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Growing Herbs,Spices &Edibles

Updated on August 28, 2008

In the preparation of my fall herb and vegetable garden I began to think. I occasionally teach a class on the care of herbs in the autumn ( mostly for the survival of some that would not so much freeze as rot). I live in San Diego County(Linda Vista area) so frosts happen but are not prolonged or lethal. Anyway I began to think, what if I could give a coherent written account of the preparations to a larger audience?

At this time of year ( mid August) I tend to be harvesting my heat loving herbs and vegetables, as well as collecting chopped up grass and non- diseased leaf prunings to add as mulch for my tropical herbs. My vegetables are still working, not as triumphantly as they were a few monthes ago, but still hard enough to warrant a good feeding. (P.S. I encourage organic feeding; compost, wormcastings etc. but lower yield chemical fertilizers (5-5-5 for example) are still being used up.

So while I keep my summer veggies warm and well fed, I take up my trowel and hand cultivator (the three pronged thingie as my friends call it) and heap soil around gingers, chinese and thai; add a layer of mini bark to my tamarind, curry leaf tree and patchouli plant; and give the stevia, lemon verbena, mexican oregano, piper sanctum (can't remember common name spelling) and coffee plant a thick layer of rich compost and cottonseedmeal, as an acidifier.

In two weeks the last feeding of thymes, rosemaries, lavenders and sages should be done. These go partially dormant and require no food and little water once the temperature drops. The annual basils should be allowed to go to seed soon,as the first night under 60 degrees starts chilling them to death. Perrennial basils will still grow throught the winter albeit at a slower rate and will only be killed by a lengthy cold snap. These also should be given thier last feeding. Many of the deciduous plants will begin to decline. Plants like tarragon, anise hyssop, ginkgo, some mints and tropical herbs may die to the ground. These need to be kept from drying out, but they should NOT be watered unless the soil feels dry to the touch a few inches down, as they can be rotted out quite easily.

In the autumn thai ginger and lemongrass are ready for division and harvest, the only means of control if these two are in the ground. Breaking them apart isn't easy, I recommend a saw or hatchet. Lemongrass harvested is taken from the very base of the plant after which the remaining plant can be cut up and replanted. Thai ginger is of course harvested by digging as it is the rhizome that is used. Take what you want and then replant what's left.

The herb beds will slowly be cleared out, I suggest that the plants be cut below the surface of the soil and toss the tops in the compost bin. This allows the roots to remain intact adding structure and nutrients to the soil as they break down, eaten by micro-organisms. However this should only be done if the plants were healthy, if there was any doubt rip the plants out and throw them away. The replacement plants can be set off a little to the side but still keep order. A thick layer of compost should be added to the bed to replace any loss of mass due to decomposition and absorbtion by the plants.

There are few herbs that grow in the winter. Parsley, dill, cilantro, chives and the onion family do well in the cool climate of autumn, and slow but don't stop in winter. Some mints go dormant but most revel in the cooler weather, peppermint being the happiest, but even they will rot if over watered. This is the time of year for the shallots, leeks, bunching onions, bulb onions and garlic. Plants like these still find August and September a little warm so start the seeds in small peat pellets or potting soil filled peat pots. These are great, there's no transplant shock because they aren't taken from the pot they simply go in the ground. Give the planting beds a good thick dose of compost and let it settle, the alliums ( onion family) will appreciate it. Parsley and chives can be planted in pots, but cilantro, dill and unmentioned fennel have exceedingly long tap roots and respond badly to being potted. They want to be in the ground.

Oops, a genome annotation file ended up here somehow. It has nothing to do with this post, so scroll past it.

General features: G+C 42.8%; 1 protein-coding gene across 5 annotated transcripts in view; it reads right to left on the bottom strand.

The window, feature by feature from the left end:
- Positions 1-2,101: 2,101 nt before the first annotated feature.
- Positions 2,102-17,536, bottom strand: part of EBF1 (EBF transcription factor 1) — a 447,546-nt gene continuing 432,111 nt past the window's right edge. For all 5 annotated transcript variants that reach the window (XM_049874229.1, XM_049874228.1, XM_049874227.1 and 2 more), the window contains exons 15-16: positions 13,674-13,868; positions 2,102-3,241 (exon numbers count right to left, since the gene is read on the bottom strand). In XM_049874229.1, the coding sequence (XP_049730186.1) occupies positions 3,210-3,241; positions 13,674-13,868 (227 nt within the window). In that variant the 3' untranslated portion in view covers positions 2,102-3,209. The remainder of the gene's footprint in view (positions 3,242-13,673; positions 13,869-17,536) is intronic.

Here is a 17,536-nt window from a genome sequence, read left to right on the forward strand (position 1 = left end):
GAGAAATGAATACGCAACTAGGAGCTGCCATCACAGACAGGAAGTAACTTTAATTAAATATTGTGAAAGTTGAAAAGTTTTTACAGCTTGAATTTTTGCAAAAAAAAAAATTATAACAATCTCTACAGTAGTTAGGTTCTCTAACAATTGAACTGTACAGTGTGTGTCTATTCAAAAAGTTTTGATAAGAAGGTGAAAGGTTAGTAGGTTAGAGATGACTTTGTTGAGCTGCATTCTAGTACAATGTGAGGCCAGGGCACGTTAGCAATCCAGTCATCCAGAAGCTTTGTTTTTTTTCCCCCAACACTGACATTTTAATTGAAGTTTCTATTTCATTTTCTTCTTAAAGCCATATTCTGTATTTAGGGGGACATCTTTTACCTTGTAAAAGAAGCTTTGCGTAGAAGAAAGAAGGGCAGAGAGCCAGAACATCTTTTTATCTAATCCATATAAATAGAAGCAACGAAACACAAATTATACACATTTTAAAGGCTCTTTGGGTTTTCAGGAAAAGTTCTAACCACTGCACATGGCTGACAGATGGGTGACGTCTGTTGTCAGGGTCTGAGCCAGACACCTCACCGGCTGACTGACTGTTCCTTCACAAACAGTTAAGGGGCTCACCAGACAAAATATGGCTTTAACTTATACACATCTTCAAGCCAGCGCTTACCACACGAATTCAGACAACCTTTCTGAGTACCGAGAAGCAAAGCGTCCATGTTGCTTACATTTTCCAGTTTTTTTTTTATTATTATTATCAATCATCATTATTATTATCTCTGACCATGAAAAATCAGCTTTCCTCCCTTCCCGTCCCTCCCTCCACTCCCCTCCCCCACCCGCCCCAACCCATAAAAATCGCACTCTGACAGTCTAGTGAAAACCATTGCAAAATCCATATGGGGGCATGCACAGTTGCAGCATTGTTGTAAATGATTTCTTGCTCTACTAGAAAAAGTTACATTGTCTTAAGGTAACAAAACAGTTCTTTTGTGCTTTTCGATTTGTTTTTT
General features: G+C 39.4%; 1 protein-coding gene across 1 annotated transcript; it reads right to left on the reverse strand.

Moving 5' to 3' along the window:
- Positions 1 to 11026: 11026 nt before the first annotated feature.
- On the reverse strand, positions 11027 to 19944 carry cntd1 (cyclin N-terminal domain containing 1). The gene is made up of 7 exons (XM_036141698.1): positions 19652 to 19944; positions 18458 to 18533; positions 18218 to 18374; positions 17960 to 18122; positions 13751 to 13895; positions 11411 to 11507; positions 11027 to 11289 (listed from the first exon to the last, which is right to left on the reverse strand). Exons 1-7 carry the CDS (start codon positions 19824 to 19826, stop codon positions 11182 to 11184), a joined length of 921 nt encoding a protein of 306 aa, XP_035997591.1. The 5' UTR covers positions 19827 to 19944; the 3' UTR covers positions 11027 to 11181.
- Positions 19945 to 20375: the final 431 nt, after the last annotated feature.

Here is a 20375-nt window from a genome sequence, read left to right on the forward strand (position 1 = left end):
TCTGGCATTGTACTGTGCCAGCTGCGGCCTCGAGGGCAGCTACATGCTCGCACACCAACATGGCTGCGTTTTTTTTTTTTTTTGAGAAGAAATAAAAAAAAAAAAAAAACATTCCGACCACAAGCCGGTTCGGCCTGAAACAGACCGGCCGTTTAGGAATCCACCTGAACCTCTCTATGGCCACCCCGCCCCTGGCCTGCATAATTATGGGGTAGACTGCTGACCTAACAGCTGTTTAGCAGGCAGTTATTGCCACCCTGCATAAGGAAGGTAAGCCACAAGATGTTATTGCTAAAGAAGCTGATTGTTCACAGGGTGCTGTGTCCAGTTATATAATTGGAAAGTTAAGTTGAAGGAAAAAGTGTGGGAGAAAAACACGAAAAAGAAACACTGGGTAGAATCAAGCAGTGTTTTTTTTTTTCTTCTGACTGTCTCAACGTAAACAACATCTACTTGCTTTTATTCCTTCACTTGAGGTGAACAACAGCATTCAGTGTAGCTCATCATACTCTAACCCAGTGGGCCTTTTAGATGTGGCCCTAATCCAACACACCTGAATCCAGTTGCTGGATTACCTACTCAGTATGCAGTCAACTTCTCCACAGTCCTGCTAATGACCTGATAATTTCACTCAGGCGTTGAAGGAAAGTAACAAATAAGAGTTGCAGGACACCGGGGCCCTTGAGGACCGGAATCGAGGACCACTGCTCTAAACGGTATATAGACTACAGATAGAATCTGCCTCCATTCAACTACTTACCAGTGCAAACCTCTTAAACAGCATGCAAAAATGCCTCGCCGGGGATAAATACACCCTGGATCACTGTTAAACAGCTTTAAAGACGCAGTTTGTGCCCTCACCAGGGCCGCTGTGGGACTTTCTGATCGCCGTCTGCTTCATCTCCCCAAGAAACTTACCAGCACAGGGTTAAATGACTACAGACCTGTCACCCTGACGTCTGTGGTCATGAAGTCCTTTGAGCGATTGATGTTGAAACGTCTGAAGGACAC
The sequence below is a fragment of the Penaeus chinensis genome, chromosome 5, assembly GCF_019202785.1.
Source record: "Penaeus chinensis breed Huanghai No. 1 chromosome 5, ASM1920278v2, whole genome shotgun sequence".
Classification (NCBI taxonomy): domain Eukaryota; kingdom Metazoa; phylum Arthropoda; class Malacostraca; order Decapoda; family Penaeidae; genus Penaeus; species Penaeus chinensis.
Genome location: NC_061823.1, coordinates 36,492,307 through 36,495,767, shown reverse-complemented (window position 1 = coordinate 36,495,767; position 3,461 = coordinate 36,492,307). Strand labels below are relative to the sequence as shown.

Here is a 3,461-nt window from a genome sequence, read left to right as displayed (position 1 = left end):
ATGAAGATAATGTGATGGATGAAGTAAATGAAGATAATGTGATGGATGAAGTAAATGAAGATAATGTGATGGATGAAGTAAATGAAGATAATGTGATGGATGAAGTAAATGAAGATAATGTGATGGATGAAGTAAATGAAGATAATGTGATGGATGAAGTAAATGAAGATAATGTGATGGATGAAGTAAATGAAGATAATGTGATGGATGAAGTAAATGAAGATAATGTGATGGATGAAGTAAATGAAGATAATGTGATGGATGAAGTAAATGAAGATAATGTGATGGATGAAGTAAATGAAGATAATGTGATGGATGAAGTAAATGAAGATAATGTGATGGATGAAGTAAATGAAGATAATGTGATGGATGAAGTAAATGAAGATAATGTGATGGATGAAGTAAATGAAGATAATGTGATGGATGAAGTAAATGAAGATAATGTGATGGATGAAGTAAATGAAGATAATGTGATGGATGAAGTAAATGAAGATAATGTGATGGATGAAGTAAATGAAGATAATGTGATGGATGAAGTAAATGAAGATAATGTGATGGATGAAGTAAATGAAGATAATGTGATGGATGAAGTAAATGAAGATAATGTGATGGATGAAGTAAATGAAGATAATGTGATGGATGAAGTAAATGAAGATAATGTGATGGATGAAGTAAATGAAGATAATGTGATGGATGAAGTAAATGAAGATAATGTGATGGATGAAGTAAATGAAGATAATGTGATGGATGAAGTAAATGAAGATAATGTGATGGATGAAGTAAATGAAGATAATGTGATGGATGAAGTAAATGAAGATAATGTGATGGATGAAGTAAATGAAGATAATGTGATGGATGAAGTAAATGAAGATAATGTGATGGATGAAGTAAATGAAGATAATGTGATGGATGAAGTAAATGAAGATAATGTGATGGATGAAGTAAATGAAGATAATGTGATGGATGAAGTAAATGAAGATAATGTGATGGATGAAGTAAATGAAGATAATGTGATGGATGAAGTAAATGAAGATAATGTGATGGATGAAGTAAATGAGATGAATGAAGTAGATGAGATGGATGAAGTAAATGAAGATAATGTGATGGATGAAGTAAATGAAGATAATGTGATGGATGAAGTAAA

Lastly, a planting of edible flowers can be added soon. Pansies and borage are pretty choices and give some color to the garden patch. Marigolds, snapdragons and lobelia will help encourage beneficials to stick around as well.

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    • profile image

      Organic Spices 6 years ago

      I am very happy to read your articles it’s very useful for me,

      and I am completely satisfied with your website.

      All comments and articles are very useful and very good.

      Your blog is very attention-grabbing. I am loving all of the in

      turn you are sharing with each one!…

      Organic Spices

    • profile image

      Organic Spices 6 years ago

      I am very happy to read your articles it’s very useful for me,

      and I am completely satisfied with your website.

      All comments and articles are very useful and very good.

      Your blog is very attention-grabbing. I am loving all of the in

      turn you are sharing with each one!…

      Organic Spices

    • profile image

      Organic Spices 8 years ago

      Good article about organic food.

    • profile image

      MK 9 years ago

      This is a very good article. I am not a gardener myself; however, this helps me understand and appreciate the organic herbs that are used in our household.

    • profile image

      Peggy 9 years ago

      Most informative for amateur herb gardeners. There are some terms that the layperson may not understand. For instance, 'beneficials', but since this amateur does understand, I found this article great.